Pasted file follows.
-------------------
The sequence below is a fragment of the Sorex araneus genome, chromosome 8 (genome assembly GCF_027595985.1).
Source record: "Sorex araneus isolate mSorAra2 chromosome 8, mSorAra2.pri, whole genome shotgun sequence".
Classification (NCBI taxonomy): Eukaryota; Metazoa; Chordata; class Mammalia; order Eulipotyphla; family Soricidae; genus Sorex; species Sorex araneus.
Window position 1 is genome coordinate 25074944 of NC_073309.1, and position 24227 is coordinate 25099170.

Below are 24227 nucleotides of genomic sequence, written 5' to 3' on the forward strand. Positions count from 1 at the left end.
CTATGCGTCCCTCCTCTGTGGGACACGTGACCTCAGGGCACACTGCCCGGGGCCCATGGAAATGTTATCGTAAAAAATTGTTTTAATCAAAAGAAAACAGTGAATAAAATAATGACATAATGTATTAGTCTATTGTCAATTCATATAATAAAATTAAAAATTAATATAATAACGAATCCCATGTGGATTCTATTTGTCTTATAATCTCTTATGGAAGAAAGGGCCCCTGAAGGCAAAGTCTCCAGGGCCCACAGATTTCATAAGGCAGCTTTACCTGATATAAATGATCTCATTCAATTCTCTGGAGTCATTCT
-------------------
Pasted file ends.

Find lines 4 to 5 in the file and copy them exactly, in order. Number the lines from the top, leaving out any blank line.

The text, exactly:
Window position 1 is genome coordinate 25074944 of NC_073309.1, and position 24227 is coordinate 25099170.

Below are 24227 nucleotides of genomic sequence, written 5' to 3' on the forward strand. Positions count from 1 at the left end.